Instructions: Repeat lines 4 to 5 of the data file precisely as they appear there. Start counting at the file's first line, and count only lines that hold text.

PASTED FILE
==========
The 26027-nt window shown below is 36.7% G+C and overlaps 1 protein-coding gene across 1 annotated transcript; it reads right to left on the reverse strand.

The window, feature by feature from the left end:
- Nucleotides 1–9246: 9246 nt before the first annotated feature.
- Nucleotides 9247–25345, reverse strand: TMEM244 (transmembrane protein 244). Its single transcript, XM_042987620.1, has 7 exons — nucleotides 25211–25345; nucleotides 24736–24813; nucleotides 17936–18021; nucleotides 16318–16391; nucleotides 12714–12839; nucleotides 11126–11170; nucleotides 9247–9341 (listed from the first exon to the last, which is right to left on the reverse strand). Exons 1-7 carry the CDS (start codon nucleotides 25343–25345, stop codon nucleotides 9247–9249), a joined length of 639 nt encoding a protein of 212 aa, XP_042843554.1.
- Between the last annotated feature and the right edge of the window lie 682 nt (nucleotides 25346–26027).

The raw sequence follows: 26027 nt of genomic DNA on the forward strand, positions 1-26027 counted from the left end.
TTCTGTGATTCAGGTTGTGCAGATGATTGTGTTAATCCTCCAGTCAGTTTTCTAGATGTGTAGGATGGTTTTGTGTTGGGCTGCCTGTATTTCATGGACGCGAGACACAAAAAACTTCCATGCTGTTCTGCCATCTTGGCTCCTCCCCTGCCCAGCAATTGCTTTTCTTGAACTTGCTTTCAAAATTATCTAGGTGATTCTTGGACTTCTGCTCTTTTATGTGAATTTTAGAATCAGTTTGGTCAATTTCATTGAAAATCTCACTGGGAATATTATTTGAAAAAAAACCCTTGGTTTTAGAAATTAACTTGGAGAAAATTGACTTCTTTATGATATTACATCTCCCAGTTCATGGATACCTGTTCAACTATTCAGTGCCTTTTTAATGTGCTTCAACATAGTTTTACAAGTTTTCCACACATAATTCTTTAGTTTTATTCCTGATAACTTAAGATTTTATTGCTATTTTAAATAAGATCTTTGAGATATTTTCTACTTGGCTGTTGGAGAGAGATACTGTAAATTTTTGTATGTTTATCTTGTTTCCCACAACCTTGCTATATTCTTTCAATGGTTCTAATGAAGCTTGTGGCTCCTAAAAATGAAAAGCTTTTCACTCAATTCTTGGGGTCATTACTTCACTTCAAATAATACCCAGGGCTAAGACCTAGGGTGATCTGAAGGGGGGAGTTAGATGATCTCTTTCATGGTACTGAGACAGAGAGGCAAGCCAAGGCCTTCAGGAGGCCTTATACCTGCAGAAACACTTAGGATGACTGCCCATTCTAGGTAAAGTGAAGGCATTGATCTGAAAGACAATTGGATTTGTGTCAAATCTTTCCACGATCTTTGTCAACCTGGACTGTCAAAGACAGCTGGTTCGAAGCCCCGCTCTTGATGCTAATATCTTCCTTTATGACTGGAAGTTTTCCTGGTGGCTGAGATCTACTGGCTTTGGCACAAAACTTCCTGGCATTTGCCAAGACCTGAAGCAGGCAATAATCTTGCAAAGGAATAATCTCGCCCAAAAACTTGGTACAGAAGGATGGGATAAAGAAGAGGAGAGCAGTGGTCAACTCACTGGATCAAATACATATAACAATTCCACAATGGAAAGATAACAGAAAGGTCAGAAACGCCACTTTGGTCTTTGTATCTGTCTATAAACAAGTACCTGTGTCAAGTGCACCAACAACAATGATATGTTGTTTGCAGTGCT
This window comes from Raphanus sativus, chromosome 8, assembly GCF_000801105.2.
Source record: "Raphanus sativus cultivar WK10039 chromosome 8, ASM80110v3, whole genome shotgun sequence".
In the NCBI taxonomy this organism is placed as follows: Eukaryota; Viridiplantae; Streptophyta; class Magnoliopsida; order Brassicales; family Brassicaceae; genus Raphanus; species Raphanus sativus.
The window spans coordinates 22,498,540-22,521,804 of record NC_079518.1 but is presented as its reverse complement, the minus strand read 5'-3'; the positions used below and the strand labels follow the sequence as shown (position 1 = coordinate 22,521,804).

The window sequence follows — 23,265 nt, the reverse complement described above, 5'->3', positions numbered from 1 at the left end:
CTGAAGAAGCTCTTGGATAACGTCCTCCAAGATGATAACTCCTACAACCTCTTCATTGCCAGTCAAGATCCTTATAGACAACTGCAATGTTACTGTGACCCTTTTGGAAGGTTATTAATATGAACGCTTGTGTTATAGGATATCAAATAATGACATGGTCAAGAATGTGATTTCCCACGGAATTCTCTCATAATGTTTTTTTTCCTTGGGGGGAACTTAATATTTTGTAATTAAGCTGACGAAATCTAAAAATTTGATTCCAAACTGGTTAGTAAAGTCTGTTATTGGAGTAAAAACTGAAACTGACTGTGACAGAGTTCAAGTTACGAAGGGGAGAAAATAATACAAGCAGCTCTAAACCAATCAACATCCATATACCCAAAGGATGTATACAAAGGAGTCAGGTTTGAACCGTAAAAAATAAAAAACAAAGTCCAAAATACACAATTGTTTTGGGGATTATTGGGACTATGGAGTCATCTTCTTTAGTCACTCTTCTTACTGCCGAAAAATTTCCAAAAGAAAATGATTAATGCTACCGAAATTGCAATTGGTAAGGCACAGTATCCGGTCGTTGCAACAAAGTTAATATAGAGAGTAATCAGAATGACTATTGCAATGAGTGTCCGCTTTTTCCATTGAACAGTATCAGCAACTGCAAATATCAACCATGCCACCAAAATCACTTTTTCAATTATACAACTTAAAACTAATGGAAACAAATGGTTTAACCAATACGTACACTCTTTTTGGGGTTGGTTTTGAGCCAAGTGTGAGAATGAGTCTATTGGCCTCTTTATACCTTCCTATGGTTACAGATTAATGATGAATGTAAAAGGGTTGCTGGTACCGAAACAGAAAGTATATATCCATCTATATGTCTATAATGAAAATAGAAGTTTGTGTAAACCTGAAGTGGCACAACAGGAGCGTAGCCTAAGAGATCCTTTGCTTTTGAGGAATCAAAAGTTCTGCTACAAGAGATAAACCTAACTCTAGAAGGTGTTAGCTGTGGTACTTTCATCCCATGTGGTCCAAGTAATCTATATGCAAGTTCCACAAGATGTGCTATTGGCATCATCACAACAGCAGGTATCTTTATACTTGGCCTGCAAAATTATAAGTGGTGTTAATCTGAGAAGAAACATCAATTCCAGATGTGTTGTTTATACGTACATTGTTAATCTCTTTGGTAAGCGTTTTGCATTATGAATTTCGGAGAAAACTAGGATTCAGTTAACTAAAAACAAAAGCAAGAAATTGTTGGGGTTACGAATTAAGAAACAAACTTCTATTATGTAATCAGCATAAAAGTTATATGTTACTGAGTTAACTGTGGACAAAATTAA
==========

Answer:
- Nucleotides 9247–25345, reverse strand: TMEM244 (transmembrane protein 244). Its single transcript, XM_042987620.1, has 7 exons — nucleotides 25211–25345; nucleotides 24736–24813; nucleotides 17936–18021; nucleotides 16318–16391; nucleotides 12714–12839; nucleotides 11126–11170; nucleotides 9247–9341 (listed from the first exon to the last, which is right to left on the reverse strand). Exons 1-7 carry the CDS (start codon nucleotides 25343–25345, stop codon nucleotides 9247–9249), a joined length of 639 nt encoding a protein of 212 aa, XP_042843554.1.
- Between the last annotated feature and the right edge of the window lie 682 nt (nucleotides 25346–26027).